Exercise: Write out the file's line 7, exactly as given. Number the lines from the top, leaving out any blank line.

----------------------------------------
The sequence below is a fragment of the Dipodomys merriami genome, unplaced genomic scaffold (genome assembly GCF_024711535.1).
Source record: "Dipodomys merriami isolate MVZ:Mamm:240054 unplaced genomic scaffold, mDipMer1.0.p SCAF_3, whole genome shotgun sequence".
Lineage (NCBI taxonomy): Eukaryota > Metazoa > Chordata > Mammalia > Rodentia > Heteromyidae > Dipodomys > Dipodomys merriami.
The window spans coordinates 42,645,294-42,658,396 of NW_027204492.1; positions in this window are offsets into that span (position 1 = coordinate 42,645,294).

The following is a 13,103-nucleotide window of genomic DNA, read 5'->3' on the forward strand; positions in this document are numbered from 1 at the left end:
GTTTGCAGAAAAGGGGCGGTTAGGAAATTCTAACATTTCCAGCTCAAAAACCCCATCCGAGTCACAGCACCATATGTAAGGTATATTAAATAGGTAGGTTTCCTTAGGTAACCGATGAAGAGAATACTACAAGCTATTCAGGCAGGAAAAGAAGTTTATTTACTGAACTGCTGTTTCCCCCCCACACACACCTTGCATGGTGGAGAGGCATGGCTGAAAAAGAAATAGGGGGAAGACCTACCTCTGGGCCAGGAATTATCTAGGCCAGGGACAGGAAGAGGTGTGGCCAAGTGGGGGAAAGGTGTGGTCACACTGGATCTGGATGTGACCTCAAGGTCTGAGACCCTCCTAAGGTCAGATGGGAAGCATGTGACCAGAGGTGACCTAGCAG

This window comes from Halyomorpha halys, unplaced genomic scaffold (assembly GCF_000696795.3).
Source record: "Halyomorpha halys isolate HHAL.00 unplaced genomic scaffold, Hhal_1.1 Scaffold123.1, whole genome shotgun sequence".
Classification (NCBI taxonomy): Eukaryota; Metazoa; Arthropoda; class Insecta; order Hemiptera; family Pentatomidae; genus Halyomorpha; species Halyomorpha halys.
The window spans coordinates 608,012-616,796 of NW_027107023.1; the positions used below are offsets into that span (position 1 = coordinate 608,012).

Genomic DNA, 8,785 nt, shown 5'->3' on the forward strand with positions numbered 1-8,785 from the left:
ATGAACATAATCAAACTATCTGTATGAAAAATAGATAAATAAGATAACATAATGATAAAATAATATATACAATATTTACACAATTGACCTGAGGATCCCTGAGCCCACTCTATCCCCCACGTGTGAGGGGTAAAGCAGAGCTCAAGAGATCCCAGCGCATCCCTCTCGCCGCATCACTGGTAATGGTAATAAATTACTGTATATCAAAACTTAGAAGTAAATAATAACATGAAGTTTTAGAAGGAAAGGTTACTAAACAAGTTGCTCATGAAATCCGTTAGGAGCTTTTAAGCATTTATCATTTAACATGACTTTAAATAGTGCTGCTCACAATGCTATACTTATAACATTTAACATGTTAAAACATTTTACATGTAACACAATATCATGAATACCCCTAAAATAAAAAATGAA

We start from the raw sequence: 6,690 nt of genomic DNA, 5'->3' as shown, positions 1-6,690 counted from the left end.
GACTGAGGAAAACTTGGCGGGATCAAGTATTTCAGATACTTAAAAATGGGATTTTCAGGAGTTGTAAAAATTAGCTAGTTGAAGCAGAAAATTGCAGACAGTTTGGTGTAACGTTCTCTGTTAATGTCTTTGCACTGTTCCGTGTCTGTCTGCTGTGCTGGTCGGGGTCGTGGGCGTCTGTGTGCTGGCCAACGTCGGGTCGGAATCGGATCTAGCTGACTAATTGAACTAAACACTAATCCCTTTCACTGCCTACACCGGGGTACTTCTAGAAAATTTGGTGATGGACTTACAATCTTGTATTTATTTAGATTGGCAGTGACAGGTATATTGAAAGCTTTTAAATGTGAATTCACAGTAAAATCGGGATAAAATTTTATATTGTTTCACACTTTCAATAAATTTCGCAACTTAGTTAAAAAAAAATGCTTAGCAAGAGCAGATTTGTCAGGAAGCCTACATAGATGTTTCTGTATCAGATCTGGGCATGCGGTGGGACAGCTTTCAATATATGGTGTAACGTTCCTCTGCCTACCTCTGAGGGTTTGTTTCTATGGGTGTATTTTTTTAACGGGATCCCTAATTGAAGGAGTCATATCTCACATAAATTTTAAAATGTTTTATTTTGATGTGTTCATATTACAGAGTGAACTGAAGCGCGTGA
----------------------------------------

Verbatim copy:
This window comes from Halyomorpha halys, unplaced genomic scaffold (assembly GCF_000696795.3).